Tourism officials on Thursday unveiled a long-range plan that calls for linking the Augusta Common to a riverfront center , increasing public artwork in the city center and allowing visitors to tour downtown in rented golf cars.
Those proposals, and a half-dozen others, were pitched to community leaders as part of a strategy to make the city more attractive to visitors during the Augusta Convention & Visitors Bureau’s annual “State of Tourism” event.
“This is our roadmap – our blueprint – for the next 10 years or more,” CVB President Barry White said in an interview before the plan was presented during a luncheon at the Legends Club.
Called Augusta’s “Destination Blueprint,” the plan had only been seen by small groups of city officials and business leaders.
White said the blueprint’s recommendations were heavily influenced by ideas and concepts already identified in several downtown studies , including 2009’s Westobou Vision Urban Area Master Plan and the more recent Augusta Downtown Concept Plan by Cooper Carry, the Atlanta-based firm designing the city’s transportation tax-funded downtown streetscape projects.
“A lot of our ideas are not new,” White said. “We didn’t need to reinvent the wheel. We looked at every master plan we could find and identified every tourism-related project in them.”
With the help of Conventions, Sports & Leisure International, a Minneapolis-based tourism firm, the CVB blueprint identified the following priorities:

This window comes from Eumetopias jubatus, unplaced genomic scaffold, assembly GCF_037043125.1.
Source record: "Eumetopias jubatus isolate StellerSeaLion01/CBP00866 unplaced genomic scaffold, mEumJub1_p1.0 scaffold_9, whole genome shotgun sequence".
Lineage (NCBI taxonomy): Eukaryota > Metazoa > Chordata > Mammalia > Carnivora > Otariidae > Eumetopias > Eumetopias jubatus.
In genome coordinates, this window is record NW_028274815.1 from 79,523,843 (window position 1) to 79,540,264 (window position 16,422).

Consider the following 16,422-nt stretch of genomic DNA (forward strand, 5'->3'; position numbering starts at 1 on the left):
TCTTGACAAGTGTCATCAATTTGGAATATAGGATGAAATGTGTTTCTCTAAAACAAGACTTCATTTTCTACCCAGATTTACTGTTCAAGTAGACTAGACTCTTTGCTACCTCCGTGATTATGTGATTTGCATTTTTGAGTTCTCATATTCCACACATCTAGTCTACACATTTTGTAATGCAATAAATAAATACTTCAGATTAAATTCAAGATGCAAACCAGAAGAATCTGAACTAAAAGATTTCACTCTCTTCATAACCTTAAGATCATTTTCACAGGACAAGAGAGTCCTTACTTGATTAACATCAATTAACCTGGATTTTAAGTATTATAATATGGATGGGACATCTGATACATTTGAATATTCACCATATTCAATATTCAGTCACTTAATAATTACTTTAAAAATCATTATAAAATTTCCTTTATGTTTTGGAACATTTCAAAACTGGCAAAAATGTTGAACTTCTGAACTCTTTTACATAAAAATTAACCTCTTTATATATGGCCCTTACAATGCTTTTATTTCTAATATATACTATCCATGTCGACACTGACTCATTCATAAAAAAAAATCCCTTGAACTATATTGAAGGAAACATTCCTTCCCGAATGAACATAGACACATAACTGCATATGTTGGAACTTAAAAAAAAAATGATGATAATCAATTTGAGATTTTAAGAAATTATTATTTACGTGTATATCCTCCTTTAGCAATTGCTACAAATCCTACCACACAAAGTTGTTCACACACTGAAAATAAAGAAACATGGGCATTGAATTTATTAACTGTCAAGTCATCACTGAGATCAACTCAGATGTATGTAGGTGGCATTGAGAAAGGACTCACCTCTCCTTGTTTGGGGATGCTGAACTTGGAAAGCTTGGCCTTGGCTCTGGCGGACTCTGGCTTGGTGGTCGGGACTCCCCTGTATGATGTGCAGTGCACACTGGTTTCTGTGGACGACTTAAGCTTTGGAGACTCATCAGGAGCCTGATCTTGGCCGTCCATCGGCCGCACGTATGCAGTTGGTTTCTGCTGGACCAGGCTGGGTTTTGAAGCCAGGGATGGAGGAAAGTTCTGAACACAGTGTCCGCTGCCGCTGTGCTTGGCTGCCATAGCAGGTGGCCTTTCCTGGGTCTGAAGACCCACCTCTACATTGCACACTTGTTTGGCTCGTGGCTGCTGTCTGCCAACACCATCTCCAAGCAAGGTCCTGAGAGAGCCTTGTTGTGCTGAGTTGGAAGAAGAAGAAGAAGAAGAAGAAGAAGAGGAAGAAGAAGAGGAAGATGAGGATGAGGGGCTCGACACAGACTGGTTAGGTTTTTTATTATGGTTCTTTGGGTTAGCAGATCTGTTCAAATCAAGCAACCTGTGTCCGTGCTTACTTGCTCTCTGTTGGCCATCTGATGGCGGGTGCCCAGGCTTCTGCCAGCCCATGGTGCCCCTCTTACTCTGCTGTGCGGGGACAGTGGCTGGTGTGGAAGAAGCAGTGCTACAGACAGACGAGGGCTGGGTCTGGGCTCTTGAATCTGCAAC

• Augusta Common extension: The plan calls for the downtown park to be expanded north across Reynolds Street to the levee, where a gradual incline would form a plaza at the top that connects to a floating “riverfront destination center” where visitors could rent canoes or bikes, take boat rides or simply enjoy drinks and snacks in the heart of downtown.
“The idea is that it’s got to be something on the water that will let visitors engage with the river,” White said. “North Augusta is building its destination point with Project Jackson. Right now, our only destinations would be downriver at the (city) Marina or the Boathouse.”
Most of the property the expanded Common would occupy is vacant and owned by Morris Communications Co., parent company of The Augusta Chronicle. The CVB’s artist renderings depict a tree-lined promenade extending across the property lined with various commercial and residential buildings.
• Defined downtown districts: The plan would delineate sectors based on how they have naturally developed over the years. The “Hospitality District,” for example, would encircle the Augusta Marriott at the Convention Center and its adjoining properties, while the “Arts & Culture District” would encompass sections of lower Broad Street where the Augusta Museum of History and historic theaters such as the Miller, Imperial and Modjeska are clustered.
Several blocks of upper Broad Street, which has most of downtown’s bars, restaurants and art galleries, would be the “Dining & Entertainment District” while the “Medical District” would denote the health care cluster formed by University Hospital, the Charlie Norwood VA Medical Center and the Augusta University Medical Center at the corner of Walton Way and 15th Street.